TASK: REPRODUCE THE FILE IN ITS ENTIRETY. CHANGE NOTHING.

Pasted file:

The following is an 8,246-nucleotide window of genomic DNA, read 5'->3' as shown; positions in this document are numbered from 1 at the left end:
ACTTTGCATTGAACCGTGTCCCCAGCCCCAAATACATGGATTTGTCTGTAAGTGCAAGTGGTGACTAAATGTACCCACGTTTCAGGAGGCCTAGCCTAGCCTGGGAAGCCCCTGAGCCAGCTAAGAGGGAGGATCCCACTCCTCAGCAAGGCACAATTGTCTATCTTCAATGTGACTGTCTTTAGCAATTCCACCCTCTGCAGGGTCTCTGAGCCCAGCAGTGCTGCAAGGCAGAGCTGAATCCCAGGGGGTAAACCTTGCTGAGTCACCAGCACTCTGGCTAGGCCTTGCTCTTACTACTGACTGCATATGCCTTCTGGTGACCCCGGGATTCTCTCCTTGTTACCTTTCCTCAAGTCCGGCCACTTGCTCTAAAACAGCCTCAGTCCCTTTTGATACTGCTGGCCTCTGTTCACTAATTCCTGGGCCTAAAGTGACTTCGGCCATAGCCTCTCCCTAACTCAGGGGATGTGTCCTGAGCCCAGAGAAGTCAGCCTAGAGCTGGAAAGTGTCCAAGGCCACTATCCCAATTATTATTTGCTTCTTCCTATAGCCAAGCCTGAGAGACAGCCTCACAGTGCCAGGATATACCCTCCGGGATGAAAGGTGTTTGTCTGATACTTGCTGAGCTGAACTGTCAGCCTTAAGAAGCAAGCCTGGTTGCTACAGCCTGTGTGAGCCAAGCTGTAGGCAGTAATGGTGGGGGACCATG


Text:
The following is an 8,246-nucleotide window of genomic DNA, read 5'->3' as shown; positions in this document are numbered from 1 at the left end:
ACTTTGCATTGAACCGTGTCCCCAGCCCCAAATACATGGATTTGTCTGTAAGTGCAAGTGGTGACTAAATGTACCCACGTTTCAGGAGGCCTAGCCTAGCCTGGGAAGCCCCTGAGCCAGCTAAGAGGGAGGATCCCACTCCTCAGCAAGGCACAATTGTCTATCTTCAATGTGACTGTCTTTAGCAATTCCACCCTCTGCAGGGTCTCTGAGCCCAGCAGTGCTGCAAGGCAGAGCTGAATCCCAGGGGGTAAACCTTGCTGAGTCACCAGCACTCTGGCTAGGCCTTGCTCTTACTACTGACTGCATATGCCTTCTGGTGACCCCGGGATTCTCTCCTTGTTACCTTTCCTCAAGTCCGGCCACTTGCTCTAAAACAGCCTCAGTCCCTTTTGATACTGCTGGCCTCTGTTCACTAATTCCTGGGCCTAAAGTGACTTCGGCCATAGCCTCTCCCTAACTCAGGGGATGTGTCCTGAGCCCAGAGAAGTCAGCCTAGAGCTGGAAAGTGTCCAAGGCCACTATCCCAATTATTATTTGCTTCTTCCTATAGCCAAGCCTGAGAGACAGCCTCACAGTGCCAGGATATACCCTCCGGGATGAAAGGTGTTTGTCTGATACTTGCTGAGCTGAACTGTCAGCCTTAAGAAGCAAGCCTGGTTGCTACAGCCTGTGTGAGCCAAGCTGTAGGCAGTAATGGTGGGGGACCATG